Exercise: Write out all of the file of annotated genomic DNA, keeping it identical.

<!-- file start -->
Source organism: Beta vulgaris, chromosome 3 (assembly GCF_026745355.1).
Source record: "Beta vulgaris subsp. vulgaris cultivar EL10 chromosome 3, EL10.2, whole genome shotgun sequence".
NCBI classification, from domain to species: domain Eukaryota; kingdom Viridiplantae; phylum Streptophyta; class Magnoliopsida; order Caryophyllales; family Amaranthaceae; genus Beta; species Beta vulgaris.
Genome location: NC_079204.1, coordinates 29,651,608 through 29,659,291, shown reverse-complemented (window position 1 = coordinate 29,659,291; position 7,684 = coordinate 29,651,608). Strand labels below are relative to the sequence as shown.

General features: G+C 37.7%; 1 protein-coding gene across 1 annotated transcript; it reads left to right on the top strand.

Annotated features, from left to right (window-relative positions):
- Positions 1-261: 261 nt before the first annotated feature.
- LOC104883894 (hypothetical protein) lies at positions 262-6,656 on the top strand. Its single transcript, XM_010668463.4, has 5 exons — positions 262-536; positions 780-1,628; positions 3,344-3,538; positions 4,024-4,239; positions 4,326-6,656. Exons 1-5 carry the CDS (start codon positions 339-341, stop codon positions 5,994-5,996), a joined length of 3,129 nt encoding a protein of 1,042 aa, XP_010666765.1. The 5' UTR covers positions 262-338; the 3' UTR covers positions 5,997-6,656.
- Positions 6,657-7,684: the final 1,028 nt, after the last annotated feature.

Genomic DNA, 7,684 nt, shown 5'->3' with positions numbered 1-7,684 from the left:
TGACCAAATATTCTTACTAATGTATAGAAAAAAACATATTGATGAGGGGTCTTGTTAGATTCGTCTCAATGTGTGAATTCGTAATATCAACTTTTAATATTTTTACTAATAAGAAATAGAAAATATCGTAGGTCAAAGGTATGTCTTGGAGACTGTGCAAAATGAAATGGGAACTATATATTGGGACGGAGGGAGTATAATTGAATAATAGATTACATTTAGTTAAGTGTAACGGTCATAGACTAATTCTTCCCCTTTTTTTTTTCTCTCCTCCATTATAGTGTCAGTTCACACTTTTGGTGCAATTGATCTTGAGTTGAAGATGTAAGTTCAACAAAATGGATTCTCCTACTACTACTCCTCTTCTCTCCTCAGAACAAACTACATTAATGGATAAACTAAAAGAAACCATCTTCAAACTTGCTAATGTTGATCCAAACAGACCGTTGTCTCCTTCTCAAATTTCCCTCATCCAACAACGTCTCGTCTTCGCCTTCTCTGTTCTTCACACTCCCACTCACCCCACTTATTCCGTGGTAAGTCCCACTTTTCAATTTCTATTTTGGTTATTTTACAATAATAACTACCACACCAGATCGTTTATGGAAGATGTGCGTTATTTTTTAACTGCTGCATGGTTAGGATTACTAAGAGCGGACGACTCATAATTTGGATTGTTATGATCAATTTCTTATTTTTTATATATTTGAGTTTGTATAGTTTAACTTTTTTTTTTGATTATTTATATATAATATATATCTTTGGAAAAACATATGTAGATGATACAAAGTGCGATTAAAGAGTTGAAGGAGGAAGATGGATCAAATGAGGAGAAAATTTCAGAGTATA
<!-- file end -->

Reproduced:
Source organism: Beta vulgaris, chromosome 3 (assembly GCF_026745355.1).
Source record: "Beta vulgaris subsp. vulgaris cultivar EL10 chromosome 3, EL10.2, whole genome shotgun sequence".
NCBI classification, from domain to species: domain Eukaryota; kingdom Viridiplantae; phylum Streptophyta; class Magnoliopsida; order Caryophyllales; family Amaranthaceae; genus Beta; species Beta vulgaris.
Genome location: NC_079204.1, coordinates 29,651,608 through 29,659,291, shown reverse-complemented (window position 1 = coordinate 29,659,291; position 7,684 = coordinate 29,651,608). Strand labels below are relative to the sequence as shown.

General features: G+C 37.7%; 1 protein-coding gene across 1 annotated transcript; it reads left to right on the top strand.

Annotated features, from left to right (window-relative positions):
- Positions 1-261: 261 nt before the first annotated feature.
- LOC104883894 (hypothetical protein) lies at positions 262-6,656 on the top strand. Its single transcript, XM_010668463.4, has 5 exons — positions 262-536; positions 780-1,628; positions 3,344-3,538; positions 4,024-4,239; positions 4,326-6,656. Exons 1-5 carry the CDS (start codon positions 339-341, stop codon positions 5,994-5,996), a joined length of 3,129 nt encoding a protein of 1,042 aa, XP_010666765.1. The 5' UTR covers positions 262-338; the 3' UTR covers positions 5,997-6,656.
- Positions 6,657-7,684: the final 1,028 nt, after the last annotated feature.

Genomic DNA, 7,684 nt, shown 5'->3' with positions numbered 1-7,684 from the left:
TGACCAAATATTCTTACTAATGTATAGAAAAAAACATATTGATGAGGGGTCTTGTTAGATTCGTCTCAATGTGTGAATTCGTAATATCAACTTTTAATATTTTTACTAATAAGAAATAGAAAATATCGTAGGTCAAAGGTATGTCTTGGAGACTGTGCAAAATGAAATGGGAACTATATATTGGGACGGAGGGAGTATAATTGAATAATAGATTACATTTAGTTAAGTGTAACGGTCATAGACTAATTCTTCCCCTTTTTTTTTTCTCTCCTCCATTATAGTGTCAGTTCACACTTTTGGTGCAATTGATCTTGAGTTGAAGATGTAAGTTCAACAAAATGGATTCTCCTACTACTACTCCTCTTCTCTCCTCAGAACAAACTACATTAATGGATAAACTAAAAGAAACCATCTTCAAACTTGCTAATGTTGATCCAAACAGACCGTTGTCTCCTTCTCAAATTTCCCTCATCCAACAACGTCTCGTCTTCGCCTTCTCTGTTCTTCACACTCCCACTCACCCCACTTATTCCGTGGTAAGTCCCACTTTTCAATTTCTATTTTGGTTATTTTACAATAATAACTACCACACCAGATCGTTTATGGAAGATGTGCGTTATTTTTTAACTGCTGCATGGTTAGGATTACTAAGAGCGGACGACTCATAATTTGGATTGTTATGATCAATTTCTTATTTTTTATATATTTGAGTTTGTATAGTTTAACTTTTTTTTTTGATTATTTATATATAATATATATCTTTGGAAAAACATATGTAGATGATACAAAGTGCGATTAAAGAGTTGAAGGAGGAAGATGGATCAAATGAGGAGAAAATTTCAGAGTATA